A California resident has filed a putative class action against Smart Balance, Inc., alleging that the 100 mg of plant sterols in a single serving of the company’s spreadable butter products do not, as advertised, block the absorption of dietary cholesterol. Aguilar v. Smart Balance, Inc., No. 12CV1862L BGS (U.S. Dist. Ct., S.D. Cal., filed July 27, 2012). The named plaintiff seeks to represent either a multi-state class of consumers or a California class.  

According to the complaint, studies show that, to reduce cholesterol, “a minimum of 0.8 grams, and preferably 2 grams, of plant sterols must be consumed daily.” Given the purportedly modest amount of sterols in the defendants’ products, the plaintiff claims that half a container would need to be consumed in one day “to realize even the minimum amount of cholesterol reduction benefit.” The plaintiff claims that she purchased the product relying on the cholesterol benefit representations and did not get the benefit of her bargain. “Had Plaintiff known the truth about Defendants’ misrepresentations and omissions, she would not have purchased Smart Balance Light Butter & Canola Oil.”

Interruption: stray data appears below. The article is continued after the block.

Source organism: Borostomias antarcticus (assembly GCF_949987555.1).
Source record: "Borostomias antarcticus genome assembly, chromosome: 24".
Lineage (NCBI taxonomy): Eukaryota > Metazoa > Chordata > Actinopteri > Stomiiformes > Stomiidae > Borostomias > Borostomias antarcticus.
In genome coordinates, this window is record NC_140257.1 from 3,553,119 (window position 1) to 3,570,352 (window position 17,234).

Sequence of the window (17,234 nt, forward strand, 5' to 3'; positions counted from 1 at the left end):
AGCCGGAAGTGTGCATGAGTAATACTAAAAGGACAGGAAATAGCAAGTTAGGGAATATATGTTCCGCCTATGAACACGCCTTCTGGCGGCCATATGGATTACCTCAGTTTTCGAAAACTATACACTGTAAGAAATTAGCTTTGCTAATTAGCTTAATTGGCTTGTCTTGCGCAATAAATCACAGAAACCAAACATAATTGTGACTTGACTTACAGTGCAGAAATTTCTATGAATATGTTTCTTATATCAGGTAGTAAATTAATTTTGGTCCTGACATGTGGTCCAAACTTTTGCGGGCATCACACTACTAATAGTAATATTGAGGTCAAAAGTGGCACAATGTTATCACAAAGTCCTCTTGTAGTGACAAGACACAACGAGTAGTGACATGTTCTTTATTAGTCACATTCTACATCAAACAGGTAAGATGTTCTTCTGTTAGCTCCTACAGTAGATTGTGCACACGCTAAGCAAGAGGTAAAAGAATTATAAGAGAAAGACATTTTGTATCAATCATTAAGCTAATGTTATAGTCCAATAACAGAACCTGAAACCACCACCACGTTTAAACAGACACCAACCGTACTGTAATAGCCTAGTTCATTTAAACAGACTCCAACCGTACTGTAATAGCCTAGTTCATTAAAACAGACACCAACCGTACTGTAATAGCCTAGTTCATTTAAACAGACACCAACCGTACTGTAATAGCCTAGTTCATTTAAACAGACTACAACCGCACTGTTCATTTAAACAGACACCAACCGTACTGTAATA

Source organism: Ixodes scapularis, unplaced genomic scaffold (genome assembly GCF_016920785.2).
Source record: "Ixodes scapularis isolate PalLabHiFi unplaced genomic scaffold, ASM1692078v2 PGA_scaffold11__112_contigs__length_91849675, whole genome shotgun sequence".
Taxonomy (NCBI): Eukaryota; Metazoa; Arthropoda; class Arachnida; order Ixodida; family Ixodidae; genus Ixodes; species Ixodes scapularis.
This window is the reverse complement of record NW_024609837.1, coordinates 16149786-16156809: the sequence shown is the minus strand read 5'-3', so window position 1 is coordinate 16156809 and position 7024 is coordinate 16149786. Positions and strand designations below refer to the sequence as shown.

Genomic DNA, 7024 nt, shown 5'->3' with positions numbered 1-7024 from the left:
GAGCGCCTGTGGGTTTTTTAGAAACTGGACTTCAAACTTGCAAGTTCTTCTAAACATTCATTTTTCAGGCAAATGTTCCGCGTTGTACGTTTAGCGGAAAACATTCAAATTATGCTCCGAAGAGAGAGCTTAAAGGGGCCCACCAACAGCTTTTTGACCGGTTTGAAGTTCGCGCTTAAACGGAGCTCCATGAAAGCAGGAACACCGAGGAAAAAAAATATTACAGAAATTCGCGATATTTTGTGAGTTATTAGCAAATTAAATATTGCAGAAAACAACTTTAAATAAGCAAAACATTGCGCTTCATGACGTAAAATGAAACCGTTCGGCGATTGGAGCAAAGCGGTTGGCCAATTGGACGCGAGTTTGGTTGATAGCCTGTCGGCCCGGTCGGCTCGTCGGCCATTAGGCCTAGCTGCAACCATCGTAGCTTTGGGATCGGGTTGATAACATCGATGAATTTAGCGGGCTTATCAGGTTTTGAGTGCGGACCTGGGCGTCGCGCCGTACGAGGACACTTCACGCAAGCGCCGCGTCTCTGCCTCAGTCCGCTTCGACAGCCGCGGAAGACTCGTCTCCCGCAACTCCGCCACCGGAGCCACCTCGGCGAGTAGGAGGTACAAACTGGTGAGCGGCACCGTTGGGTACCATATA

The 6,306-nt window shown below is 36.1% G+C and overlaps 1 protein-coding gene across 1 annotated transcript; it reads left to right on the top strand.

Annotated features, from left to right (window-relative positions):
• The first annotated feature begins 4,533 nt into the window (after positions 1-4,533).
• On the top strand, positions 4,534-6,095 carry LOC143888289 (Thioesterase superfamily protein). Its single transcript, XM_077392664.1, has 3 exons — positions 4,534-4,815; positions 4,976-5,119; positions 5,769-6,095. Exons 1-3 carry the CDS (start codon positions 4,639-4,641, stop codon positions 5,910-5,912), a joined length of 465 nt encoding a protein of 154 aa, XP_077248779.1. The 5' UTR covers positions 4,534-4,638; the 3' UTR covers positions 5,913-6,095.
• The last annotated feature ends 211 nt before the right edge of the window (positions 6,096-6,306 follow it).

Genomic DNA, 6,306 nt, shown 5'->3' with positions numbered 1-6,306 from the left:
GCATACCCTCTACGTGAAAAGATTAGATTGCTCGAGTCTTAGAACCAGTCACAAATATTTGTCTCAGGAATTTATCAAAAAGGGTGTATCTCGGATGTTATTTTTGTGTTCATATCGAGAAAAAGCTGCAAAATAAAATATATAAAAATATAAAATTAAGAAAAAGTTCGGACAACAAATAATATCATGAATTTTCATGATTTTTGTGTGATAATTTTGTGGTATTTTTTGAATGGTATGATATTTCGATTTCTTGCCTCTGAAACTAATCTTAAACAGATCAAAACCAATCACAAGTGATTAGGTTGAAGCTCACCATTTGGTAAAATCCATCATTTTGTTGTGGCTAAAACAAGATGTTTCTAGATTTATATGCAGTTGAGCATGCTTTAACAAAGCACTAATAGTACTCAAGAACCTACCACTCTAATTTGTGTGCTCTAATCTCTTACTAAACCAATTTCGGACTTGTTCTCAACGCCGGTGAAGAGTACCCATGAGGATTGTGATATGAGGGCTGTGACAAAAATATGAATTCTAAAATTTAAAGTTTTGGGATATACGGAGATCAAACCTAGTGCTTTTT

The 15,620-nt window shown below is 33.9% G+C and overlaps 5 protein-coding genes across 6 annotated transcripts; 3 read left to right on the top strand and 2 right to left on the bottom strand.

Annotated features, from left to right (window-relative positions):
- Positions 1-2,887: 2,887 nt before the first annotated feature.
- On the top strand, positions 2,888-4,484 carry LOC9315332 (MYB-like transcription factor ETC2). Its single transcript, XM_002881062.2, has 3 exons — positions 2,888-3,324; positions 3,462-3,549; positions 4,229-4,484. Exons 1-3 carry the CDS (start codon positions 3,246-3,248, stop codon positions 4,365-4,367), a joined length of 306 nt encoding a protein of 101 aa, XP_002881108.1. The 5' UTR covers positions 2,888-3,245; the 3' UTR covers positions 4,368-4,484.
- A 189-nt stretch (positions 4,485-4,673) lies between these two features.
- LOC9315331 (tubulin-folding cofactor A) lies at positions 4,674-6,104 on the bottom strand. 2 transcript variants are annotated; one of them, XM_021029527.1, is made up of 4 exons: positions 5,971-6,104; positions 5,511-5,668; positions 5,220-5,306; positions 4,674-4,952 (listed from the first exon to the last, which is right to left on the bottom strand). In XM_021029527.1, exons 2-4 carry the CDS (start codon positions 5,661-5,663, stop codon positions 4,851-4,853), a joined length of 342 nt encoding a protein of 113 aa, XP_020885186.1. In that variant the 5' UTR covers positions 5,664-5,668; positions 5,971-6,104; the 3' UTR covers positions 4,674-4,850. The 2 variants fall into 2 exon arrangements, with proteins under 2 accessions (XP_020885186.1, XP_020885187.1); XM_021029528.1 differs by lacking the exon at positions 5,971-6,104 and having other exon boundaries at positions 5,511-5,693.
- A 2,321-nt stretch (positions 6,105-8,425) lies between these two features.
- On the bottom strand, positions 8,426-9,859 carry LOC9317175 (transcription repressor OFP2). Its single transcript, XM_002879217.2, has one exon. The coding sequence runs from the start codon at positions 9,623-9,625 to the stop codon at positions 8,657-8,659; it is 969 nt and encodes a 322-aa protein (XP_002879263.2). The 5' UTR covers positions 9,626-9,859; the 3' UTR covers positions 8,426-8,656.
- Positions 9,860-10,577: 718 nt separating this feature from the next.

Alleging violations of the state’s Unfair Competition Law and Consumers Legal Remedies Act, and breach of express warranty, the plaintiff seeks damages in excess of $5 million, restitution, disgorgement, injunctive relief, a corrective advertising campaign, attorney’s fees, and costs.